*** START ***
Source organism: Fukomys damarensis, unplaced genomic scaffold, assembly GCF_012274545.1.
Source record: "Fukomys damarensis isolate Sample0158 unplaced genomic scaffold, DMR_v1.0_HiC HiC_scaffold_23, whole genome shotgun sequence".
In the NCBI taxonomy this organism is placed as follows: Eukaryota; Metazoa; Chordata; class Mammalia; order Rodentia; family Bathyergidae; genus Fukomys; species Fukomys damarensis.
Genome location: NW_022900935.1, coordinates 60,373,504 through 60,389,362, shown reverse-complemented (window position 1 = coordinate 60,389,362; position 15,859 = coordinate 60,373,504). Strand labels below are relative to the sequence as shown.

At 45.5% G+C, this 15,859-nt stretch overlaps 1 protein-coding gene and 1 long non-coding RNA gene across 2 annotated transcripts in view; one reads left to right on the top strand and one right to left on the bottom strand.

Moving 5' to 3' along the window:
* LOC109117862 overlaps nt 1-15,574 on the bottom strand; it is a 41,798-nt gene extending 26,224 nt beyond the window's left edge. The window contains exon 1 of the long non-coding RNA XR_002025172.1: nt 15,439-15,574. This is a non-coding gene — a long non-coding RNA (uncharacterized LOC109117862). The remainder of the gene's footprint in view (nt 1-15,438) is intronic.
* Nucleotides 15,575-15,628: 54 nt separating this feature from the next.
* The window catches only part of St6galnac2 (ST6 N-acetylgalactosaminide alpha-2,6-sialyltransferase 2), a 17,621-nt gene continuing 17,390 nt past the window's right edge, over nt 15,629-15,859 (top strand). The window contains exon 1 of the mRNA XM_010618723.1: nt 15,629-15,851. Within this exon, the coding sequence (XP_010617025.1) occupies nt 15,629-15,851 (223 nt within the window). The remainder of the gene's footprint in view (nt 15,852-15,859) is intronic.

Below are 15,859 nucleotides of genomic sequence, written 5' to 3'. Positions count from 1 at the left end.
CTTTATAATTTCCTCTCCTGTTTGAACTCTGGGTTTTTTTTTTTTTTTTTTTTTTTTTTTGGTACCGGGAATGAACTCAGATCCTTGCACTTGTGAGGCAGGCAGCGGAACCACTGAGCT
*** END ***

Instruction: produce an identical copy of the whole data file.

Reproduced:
Source organism: Fukomys damarensis, unplaced genomic scaffold, assembly GCF_012274545.1.
Source record: "Fukomys damarensis isolate Sample0158 unplaced genomic scaffold, DMR_v1.0_HiC HiC_scaffold_23, whole genome shotgun sequence".
In the NCBI taxonomy this organism is placed as follows: Eukaryota; Metazoa; Chordata; class Mammalia; order Rodentia; family Bathyergidae; genus Fukomys; species Fukomys damarensis.
Genome location: NW_022900935.1, coordinates 60,373,504 through 60,389,362, shown reverse-complemented (window position 1 = coordinate 60,389,362; position 15,859 = coordinate 60,373,504). Strand labels below are relative to the sequence as shown.

At 45.5% G+C, this 15,859-nt stretch overlaps 1 protein-coding gene and 1 long non-coding RNA gene across 2 annotated transcripts in view; one reads left to right on the top strand and one right to left on the bottom strand.

Moving 5' to 3' along the window:
* LOC109117862 overlaps nt 1-15,574 on the bottom strand; it is a 41,798-nt gene extending 26,224 nt beyond the window's left edge. The window contains exon 1 of the long non-coding RNA XR_002025172.1: nt 15,439-15,574. This is a non-coding gene — a long non-coding RNA (uncharacterized LOC109117862). The remainder of the gene's footprint in view (nt 1-15,438) is intronic.
* Nucleotides 15,575-15,628: 54 nt separating this feature from the next.
* The window catches only part of St6galnac2 (ST6 N-acetylgalactosaminide alpha-2,6-sialyltransferase 2), a 17,621-nt gene continuing 17,390 nt past the window's right edge, over nt 15,629-15,859 (top strand). The window contains exon 1 of the mRNA XM_010618723.1: nt 15,629-15,851. Within this exon, the coding sequence (XP_010617025.1) occupies nt 15,629-15,851 (223 nt within the window). The remainder of the gene's footprint in view (nt 15,852-15,859) is intronic.

Below are 15,859 nucleotides of genomic sequence, written 5' to 3'. Positions count from 1 at the left end.
CTTTATAATTTCCTCTCCTGTTTGAACTCTGGGTTTTTTTTTTTTTTTTTTTTTTTTTTTGGTACCGGGAATGAACTCAGATCCTTGCACTTGTGAGGCAGGCAGCGGAACCACTGAGCT